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The already delayed professional seasons in North America could be on hiatus for significantly longer than first planned after federal officials said Sunday night that they recommend all in-person events involving 50 people or more be called off for the next eight weeks.
That’s twice as long as the 30-day shutdowns that the NBA, the NHL and Major League Soccer decided to put into place last week in response to the coronavirus pandemic.
Major League Baseball also was going with what essentially was a 30-day shutdown after canceling the rest of spring training and pushing back the start of regular season play for two weeks; opening day was to have been March 26.
But new recommendations from the Centers for Disease Control and Prevention seem to suggest that sports in this country could for all intents and purposes be gone until May, if not later.
“CDC, in accordance with its guidance for large events and mass gatherings, recommends that for the next 8 weeks, organizers … cancel or postpone in-person events that consist of 50 people or more throughout the United States,” it said. “Events of any size should only be continued if they can be carried out with adherence to guidelines for protecting vulnerable populations, hand hygiene, and social distancing.”
The eight-week window easily exceeds what would have been the remainder of the NBA and NHL regular seasons, plus would cover about the first 25 percent of the baseball season, or roughly 40 games per team. It would also cast serious doubt on the ability to hold other major U.S. sporting events as planned, such as the Kentucky Derby on May 2.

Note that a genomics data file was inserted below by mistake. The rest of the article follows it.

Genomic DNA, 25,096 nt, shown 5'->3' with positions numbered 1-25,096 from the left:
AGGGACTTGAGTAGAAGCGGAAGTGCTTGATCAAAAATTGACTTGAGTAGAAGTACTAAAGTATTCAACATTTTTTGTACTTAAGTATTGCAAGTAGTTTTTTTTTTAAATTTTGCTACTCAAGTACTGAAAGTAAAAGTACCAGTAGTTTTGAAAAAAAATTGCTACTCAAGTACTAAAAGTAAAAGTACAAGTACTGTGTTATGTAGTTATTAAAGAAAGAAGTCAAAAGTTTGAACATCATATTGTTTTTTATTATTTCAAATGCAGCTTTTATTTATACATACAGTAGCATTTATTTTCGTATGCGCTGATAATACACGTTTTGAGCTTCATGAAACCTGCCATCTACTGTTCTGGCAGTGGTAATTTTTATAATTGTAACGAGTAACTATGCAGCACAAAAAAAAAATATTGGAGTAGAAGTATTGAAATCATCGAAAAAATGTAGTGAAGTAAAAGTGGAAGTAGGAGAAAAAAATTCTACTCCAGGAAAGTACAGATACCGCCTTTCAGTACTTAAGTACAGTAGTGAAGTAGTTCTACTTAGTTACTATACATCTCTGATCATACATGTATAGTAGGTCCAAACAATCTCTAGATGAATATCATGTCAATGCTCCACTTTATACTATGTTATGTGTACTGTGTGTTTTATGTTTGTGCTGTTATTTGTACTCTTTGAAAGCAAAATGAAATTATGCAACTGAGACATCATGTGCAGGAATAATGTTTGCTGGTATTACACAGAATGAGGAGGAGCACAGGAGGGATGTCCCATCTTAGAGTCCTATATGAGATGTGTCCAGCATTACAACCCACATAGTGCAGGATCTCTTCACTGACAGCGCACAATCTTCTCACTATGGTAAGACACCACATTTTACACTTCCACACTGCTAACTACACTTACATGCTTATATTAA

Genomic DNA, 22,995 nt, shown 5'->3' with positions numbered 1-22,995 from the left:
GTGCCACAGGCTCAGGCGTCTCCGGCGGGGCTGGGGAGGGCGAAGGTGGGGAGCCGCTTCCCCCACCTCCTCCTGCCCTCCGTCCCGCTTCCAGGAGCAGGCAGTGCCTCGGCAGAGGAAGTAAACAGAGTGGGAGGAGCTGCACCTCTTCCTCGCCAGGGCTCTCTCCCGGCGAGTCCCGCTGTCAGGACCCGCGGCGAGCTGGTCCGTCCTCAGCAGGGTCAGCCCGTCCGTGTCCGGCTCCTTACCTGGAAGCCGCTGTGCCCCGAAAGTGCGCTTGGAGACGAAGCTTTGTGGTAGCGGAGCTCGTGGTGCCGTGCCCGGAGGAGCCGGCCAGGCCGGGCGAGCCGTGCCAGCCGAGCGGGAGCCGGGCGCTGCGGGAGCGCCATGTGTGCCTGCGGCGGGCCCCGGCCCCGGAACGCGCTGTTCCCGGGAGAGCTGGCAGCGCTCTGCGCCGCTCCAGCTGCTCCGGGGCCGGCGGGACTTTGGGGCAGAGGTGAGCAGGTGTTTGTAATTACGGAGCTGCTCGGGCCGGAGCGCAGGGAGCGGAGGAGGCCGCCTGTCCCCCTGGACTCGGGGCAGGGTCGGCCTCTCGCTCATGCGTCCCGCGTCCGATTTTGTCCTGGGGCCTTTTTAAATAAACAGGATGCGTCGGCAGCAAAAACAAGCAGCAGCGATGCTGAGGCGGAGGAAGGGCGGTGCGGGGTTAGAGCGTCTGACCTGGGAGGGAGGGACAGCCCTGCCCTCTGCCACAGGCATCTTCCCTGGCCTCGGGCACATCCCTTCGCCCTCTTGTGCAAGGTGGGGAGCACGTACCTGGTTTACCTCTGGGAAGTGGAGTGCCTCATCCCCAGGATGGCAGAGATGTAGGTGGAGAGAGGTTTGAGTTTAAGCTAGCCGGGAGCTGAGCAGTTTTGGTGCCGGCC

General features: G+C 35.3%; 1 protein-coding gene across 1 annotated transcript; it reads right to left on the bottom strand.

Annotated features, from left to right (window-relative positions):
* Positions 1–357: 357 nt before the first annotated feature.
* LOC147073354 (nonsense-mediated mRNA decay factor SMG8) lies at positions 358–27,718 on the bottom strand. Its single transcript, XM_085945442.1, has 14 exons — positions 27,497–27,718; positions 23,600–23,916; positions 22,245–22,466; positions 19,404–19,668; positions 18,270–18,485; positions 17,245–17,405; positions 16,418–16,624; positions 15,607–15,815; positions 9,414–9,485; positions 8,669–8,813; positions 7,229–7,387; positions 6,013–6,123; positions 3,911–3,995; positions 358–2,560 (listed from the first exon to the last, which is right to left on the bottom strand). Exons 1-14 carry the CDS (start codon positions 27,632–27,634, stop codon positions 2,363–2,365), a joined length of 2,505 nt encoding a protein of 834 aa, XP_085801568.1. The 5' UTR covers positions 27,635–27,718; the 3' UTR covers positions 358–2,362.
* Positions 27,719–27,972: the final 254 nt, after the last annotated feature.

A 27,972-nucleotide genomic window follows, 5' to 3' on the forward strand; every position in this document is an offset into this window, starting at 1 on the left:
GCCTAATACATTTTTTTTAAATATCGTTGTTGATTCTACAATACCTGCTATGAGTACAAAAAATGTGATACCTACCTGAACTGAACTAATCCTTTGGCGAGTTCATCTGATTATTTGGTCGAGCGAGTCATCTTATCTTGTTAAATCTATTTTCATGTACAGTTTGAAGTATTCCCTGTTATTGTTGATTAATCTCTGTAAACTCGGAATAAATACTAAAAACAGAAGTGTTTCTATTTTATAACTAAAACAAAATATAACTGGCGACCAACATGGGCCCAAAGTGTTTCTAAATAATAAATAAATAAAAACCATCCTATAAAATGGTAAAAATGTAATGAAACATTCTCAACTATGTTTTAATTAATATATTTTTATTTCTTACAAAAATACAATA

The NBA had already been asking teams to share availability for their arenas through the end of July. NHL teams had been asked to work with their arenas to secure possible playoff dates into July, the New York Post reported last week.
In other notable developments Sunday:
•One of the prep races for the Kentucky Derby was canceled. The $700,000 Sunland Derby on March 22 in New Mexico was called off, the El Paso Times reported. Officials at the track across the border from El Paso, Texas, also said Sunday would be the last day of racing to comply with the request of the governor. The meet was scheduled to end April 21.
•Keeneland in Lexington, Ky., announced it will be closed to all non-essential guests starting today. Only essential employees, owners, trainers, veterinarians, blacksmiths and stable workers will be allowed into the track. The track will set up screening checkpoints to monitor those seeking access, and everyone will have their temperature taken. Only people with a temperature less than 100.5 degrees and showing no symptoms of the virus, technically known as COVID-19, will be admitted. The screening will continue indefinitely.
•Professional soccer is shutting down in Mexico following Sunday’s matches, which were already being played with no fans present. And Brazil’s soccer confederation suspended all competitions under its control. Brazilian President Jair Bolsonaro said suspending sports in the country is “hysteria.”
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